I started designing the UI for the game, which is actually quite simple. There are four sections of the app, which you navigate with a tab bar. The first tab “Play” lists the ramps you can play, “Prizes” shows a booth of prizes that you can redeem your tickets for, and “Loot” was your personal collection of prizes and trophies. Add-Ons came later.
From early on, Mantia's work showed an incredible attention to detail, a deep understanding of rich visual design, and flare for highly polished, highly usable interface and icons.
Mantia later went to Apple where he worked on icons for iAd Producer and Book Proofer, GarageBand's Organs and Guitars, the Trailers app, icons for Remote, WWDC, iBooks, GarageBand, Trailers, and the then-new icon for iTunes. He shared a little of the story behind the iTunes icon on Mantia.me:
When I was sixteen years old, I dreamed of a day that I’d be able to work at Apple, and when the day came that I got an email forwarded down to me from Steve about how the blue in the icon wasn’t beautiful enough, I knew I was living that dream.
In 2012 Louie Mantia joined Brad Ellis and Jessie Char to found Pacific Helm, a San Francisco-based design studio dedicated to "shipping beautiful products that people love to use". Pacific Helm's work includes The Magazine, and icons for Mini Display, Summly, and many others.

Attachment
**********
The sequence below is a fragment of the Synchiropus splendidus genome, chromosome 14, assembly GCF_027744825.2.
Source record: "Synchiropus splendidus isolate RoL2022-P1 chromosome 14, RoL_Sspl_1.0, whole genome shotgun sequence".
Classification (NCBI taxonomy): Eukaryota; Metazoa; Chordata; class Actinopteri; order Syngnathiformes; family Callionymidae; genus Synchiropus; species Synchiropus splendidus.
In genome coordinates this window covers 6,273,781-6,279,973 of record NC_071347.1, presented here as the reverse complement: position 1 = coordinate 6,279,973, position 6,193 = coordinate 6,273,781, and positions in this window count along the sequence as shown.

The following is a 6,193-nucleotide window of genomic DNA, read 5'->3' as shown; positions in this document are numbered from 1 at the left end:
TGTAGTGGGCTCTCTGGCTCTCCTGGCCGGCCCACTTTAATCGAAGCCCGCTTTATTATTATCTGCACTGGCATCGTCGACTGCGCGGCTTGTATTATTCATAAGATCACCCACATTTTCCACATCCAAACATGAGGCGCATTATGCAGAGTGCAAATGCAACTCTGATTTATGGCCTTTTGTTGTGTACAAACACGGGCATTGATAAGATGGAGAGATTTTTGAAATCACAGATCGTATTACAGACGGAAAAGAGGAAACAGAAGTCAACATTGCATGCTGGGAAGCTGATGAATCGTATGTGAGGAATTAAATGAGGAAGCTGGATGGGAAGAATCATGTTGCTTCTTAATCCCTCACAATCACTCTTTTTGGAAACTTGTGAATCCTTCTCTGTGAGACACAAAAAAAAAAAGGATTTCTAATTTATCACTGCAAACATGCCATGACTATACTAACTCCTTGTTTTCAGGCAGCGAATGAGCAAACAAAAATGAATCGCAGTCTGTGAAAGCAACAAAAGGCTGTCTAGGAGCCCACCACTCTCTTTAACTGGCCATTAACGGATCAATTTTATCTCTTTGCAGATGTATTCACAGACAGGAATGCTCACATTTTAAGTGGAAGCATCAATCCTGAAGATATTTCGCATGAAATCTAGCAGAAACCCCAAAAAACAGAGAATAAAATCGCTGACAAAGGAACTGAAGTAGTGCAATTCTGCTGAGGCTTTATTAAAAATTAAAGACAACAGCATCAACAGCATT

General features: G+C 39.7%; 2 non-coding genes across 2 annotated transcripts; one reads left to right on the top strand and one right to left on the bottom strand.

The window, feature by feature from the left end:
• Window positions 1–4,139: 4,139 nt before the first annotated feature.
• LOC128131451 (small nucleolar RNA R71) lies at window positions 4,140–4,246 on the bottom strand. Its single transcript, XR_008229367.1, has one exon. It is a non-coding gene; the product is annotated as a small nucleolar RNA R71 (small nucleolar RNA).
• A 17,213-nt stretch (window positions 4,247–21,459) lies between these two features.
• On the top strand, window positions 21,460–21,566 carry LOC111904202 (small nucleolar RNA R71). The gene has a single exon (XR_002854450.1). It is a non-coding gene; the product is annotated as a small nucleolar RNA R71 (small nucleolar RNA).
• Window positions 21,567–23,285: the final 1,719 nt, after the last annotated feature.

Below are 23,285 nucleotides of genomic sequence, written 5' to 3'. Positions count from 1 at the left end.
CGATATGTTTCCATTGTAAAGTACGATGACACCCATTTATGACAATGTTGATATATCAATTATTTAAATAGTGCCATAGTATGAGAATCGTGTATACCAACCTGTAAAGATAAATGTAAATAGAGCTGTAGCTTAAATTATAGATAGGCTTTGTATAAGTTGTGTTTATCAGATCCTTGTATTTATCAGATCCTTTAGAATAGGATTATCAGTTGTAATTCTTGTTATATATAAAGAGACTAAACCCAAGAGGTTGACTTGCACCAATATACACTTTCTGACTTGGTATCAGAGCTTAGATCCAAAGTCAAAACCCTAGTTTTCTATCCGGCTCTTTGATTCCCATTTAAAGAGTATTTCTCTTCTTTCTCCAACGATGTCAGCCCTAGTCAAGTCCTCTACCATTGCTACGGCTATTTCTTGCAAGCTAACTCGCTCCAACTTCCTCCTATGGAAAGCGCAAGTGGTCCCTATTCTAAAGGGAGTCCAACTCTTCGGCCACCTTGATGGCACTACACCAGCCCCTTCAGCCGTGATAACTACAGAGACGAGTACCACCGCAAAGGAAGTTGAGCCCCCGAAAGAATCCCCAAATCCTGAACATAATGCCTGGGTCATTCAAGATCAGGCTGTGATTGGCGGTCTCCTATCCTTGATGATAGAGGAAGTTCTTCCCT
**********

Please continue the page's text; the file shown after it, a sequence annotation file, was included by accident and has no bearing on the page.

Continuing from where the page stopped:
In addition to client work, much of which remains confidential, Pacific Helm has released two of their own apps to the App Store. The first was Checkers, a simple, elegant checker set meant to be played offline, with another human.
- $4.99 - Download now
The second, just recently released, is Camera Noir, a love-letter to the late, lamented Gotham filter.
- $1.99 - [Download now](https://itunes.apple.com/us/app/camera-noir-b?at=10l3Vy&ct=d_im w-photography/id653121289?ls=1&mt=8&at=10l3Vy&ct=d_im)
Mantia has discussed his work, and his philosophy with us several times as a guest several on our Iterate podcast.
- Iterate 24: Louie Mantia
- Iterate 36: Pacific Helm
- Iterate 40: The future of iOS design
- Iterate 49: iOS 7 design special (Part 2)
We are happy to take full credit for all of Louie Mantia's hard work.
The work of Guy English and Louie Mantia may first have touched iPhone owners thanks to Tap Tap Revenge, but both of them have careers that far transcend any single app, and from bit to pixel, both have made iOS and OS X better platforms, and the community a better place. From blisteringly fast graphics to breathtaking icons, they've not only made fantastic apps, but helped make many of the apps we know and love even more fantastic.
That's why, as part of the 2013 hall of fame, we're honoring Guy English, Louie Mantia, and all of the apps they've applied their considerable talents too.